An Attack on the Poor Margaret Sanger, a birth control activist, spoke in New York in 1921 about the legalizing birth control to ultimately promote women’s equality. In “The Morality of Birth Control,” Margaret Sanger states that birth control is moral for women to use when they are not able to raise a child of their own. “The Morality of Birth Control” is not persuasive because she strongly opposes rights for people who are part of the lower class, and her use of words that weaken her argument.
In Sanger’s speech, she begins it with the issue of birth control. She was interested in scientific, highly educated opinions towards birth control. An overall statement was made that anyone can have birth control, but people that want birth control need to have the education to obtain it. One reason to backup the statement of birth control becoming available for everyone is to have better control on the issue of overpopulation. A method to control overpopulation is to take control of the first stages of life. This is a higher, more well thought out method found by Sanger to keep control. In the final part of Sanger’s speech, Sanger splits people into three categories: an upper class, middle class, and lower class. These three categories are individually given the rights that they deserve. Sanger concludes her speech stating how there is a need for the wise and wealthy to exist, but for the poor to not exist. Overpopulation has become a huge issue on Earth, and nobody
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Today, the availability of birth control is taken for granted. There was a time, not long passed, during which the subject was illegal (“Margaret Sanger,” 2013, p.1). That did not stop the resilient leader of the birth control movement. Margaret Sanger was a nurse and women’s activist. While working as a nurse, Sanger treated many women who had suffered from unsafe abortions or tried to self-induce abortion (p.1). Seeing this devastation and noting that it was mainly low income women suffering from these problems, she was inspired to dedicate her life to educating women on family planning—even though the discussion of which was highly illegal at the time (p.1). She was often in trouble with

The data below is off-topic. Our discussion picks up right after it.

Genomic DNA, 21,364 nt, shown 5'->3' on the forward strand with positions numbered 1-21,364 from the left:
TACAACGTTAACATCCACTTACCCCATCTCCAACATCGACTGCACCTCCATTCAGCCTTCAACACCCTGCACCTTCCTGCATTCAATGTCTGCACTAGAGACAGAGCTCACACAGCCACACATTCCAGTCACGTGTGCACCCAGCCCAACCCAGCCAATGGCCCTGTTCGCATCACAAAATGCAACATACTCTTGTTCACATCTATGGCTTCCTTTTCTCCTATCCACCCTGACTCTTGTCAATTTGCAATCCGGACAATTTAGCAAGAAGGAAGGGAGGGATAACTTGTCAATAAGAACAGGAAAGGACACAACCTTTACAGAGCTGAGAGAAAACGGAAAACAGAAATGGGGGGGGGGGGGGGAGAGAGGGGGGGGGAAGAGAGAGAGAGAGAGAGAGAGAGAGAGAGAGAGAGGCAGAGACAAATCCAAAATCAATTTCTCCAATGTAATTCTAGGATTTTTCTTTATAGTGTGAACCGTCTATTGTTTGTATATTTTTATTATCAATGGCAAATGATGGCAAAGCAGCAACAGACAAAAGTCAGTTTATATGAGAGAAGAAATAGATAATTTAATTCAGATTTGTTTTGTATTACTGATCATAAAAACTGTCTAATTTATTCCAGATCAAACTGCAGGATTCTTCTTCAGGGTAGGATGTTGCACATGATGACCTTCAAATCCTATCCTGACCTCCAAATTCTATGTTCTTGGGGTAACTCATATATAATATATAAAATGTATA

In 1917, Margaret Sanger was arrested for distributing contraception pessirie to a immigrant women. Margaret Sanger, was a nurse, mother, sex educator, writer and most importantly an activist. Sanger, fought for women’s rights which one of the main one was to legalize birth control in America. During the process of fighting Sanger establish the American Birth Control League, now called Planned Parenthood. Sanger fund money to Grisworld the created of the hormonal birth control pill the dream of Sanger. Sanger, “wanted to have it all, and was birth control as the necessary condition for the resolution of their often conflicting needs.” (Chesler 25). Birth control has always been a colossal issue since it was invention in the 1960s by Griswold and has remained and extraordinarily controversial topic since. Therefore, if teenagers get their parent’s consent for birth control, teens will still manage to get their way and have sex, parent will think they are unhealthy, and last some parent would want their female teenager conserve until marriage. Meanwhile, if they do not get the parental consent, teenage will be encouraged to be more sexually active, female teenage will know they are safe on not getting pregnant, and it will encourage female be promiscuous.
Margaret Sanger and the Birth Control Movement highlighted a variety of important issues. These issues include women’s right to make decisions privately versus the right of a community to regulate moral behavior; the ethnic demographics of the American people; the ability of women to control their own physical destinies by limiting family size; and the idea that small families were the way to keep the American dream alive. The debate over birth control spoke to personal and political issues, which poses the question: Was birth control merely a matter of individual choice, or was it about power, wealth, opportunity and similar issues? Birth control was not merely a technique to expand the realm of personal freedom; it grew out of a radical
Margaret Sanger starts by arguing that controlling reproduction by practicing birth control would lead to women 's freedom. Once she reproduces she cannot get away with the responsibility handed upon her which causes her to sacrifice her freedom for a long period of time. Only she has the choice of freeing her from the burden of being a mother. A free country cannot be born with a mother who has the responsibility of a child. Women cannot be considered free until she controls her own body and has the choice to become a mother or not (Sanger).
Margaret Sanger’s hard work to legalize and promote contraception was rooted in her belief that those who were impoverished should not procreate. In her book My Fight for Birth Control, Sanger claims, “I associate poverty, toil, unemployment, drunkenness, cruelty, quarreling, fighting, debts, and jails with large families” (Planned Parenthood). Sanger set out to “sterilize the unfit” and make known methods to control the population (Planned Parenthood). Many of her colleagues were racist and believed contraception should be used for the purpose of maintaining